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DRIVETIME MAHATMA: Insurance rates favor law abiders

by Frank Fellone | September 19, 2020 at 9:39 a.m.

Dear Mahatma: I hope you will continue to write about the consequences of drag racing -- cost of tickets, impound fees, job prospects, court costs and especially insurance costs. -- Retired Health Teacher

Dear Retired: Did you know retired is just another word for unemployed?


Enough humor. Humor in this space is hereby eschewed.

We wondered about the effect of a drag-racing ticket on auto insurance. We asked our agent. He sent us to the regional mother office in Nashville. Someone there sent us to the Insurance Information Institute.

Many factors determine the cost of auto insurance, says the institute. Right at the very top of the list is "Your driving record."

Well, duh.

"The better your record, the lower your premium. If you've had accidents or serious traffic violations, it's likely you'll pay more than if you have a clean driving record."

Drag racing is a Class A misdemeanor, punishable by up to a year in jail and a fine of up to $2,500.

The institute says a driving record that is "ridiculously crappy" may result in cancellation. It's completely clear to us that people at the institute would never use such language, so we did it for them. Their language was "unacceptably bad."

Dear Mahatma: I mow my mother-in-law's yard. It fronts a state highway that's a main route to Greers Ferry Lake. The grass keeps coming back, and so does the trash. Pick up a box of chicken? Toss it out the window when empty. Beer to wash it down? Same answer. Is this what you do at home, toss your trash out the window and find it when you mow? -- Randy

Dear Randy: You have made us seriously sad. Because you have sent out a reminder that a lot of people are slobs who should be put into stocks on the village green.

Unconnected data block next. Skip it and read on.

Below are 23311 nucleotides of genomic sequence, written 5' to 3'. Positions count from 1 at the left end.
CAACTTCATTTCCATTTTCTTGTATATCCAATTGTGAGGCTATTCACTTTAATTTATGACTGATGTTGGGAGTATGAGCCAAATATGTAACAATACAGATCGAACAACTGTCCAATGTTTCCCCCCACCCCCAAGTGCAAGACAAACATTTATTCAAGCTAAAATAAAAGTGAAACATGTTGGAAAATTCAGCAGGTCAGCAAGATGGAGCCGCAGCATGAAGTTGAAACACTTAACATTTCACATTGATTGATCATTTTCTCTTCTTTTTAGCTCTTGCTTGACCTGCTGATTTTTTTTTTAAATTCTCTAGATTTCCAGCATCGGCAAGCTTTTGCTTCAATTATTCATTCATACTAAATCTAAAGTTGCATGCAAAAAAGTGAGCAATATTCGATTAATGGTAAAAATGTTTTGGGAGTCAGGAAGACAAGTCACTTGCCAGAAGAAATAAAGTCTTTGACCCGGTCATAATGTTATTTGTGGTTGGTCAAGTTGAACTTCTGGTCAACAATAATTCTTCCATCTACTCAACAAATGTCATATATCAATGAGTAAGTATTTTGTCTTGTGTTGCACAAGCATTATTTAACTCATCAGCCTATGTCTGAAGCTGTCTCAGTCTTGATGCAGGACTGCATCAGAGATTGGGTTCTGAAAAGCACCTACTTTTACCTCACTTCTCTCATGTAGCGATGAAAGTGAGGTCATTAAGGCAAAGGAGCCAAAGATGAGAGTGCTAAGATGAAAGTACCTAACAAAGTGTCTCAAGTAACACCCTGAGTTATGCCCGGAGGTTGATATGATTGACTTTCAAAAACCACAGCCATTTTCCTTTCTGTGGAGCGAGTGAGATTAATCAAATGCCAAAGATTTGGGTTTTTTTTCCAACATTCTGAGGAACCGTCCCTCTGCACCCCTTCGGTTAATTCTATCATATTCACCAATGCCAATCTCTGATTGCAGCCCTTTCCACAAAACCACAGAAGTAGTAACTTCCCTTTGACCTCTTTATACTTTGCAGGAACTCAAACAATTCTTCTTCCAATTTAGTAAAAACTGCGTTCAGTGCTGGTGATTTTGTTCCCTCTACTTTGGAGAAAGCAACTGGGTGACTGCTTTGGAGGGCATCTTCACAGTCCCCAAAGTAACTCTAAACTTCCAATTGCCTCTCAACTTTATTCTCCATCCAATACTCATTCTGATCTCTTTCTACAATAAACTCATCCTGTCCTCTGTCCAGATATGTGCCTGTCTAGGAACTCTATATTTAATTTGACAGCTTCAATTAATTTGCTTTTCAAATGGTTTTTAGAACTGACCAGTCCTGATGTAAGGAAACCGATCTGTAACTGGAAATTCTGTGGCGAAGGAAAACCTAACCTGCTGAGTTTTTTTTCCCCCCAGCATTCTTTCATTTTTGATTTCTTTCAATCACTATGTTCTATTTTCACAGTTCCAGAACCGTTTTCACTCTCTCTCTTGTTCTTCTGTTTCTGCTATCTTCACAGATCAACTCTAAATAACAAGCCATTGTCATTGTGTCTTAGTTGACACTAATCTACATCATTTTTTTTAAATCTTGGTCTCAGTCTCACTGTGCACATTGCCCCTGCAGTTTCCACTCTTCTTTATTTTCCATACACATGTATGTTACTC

Unfortunately, Puritanism is out of fashion.

Instead, call the state litter hot line at (866) 811-1222. Provide information such as the date the littering occurred, the location, a description of the vehicle including the license plate number, a description of the litter, and the side of the vehicle from which the trash was tossed.

A letter will be sent to the vehicle's owner to warn him of the consequences. A first offense of littering could mean a fine of between $100 and $1,000, and eight hours of community service -- if a law enforcement officer sees the littering and writes a ticket.

Otherwise, yeah, this tiger is toothless.

Dear Mahatma: The Markham Street/Cantrell Road exit into Little Rock is full of trash. It is a poor welcome to the Capital City. Who is responsible for cleaning freeway exits? -- Dinah

Dear Dinah: Cleaning up interstate exits falls to the Arkansas Department of Transportation.

Best thing to do is to go to, find the Report a Problem button and do it.

Vanity plate on a Fiat: I FIATED.


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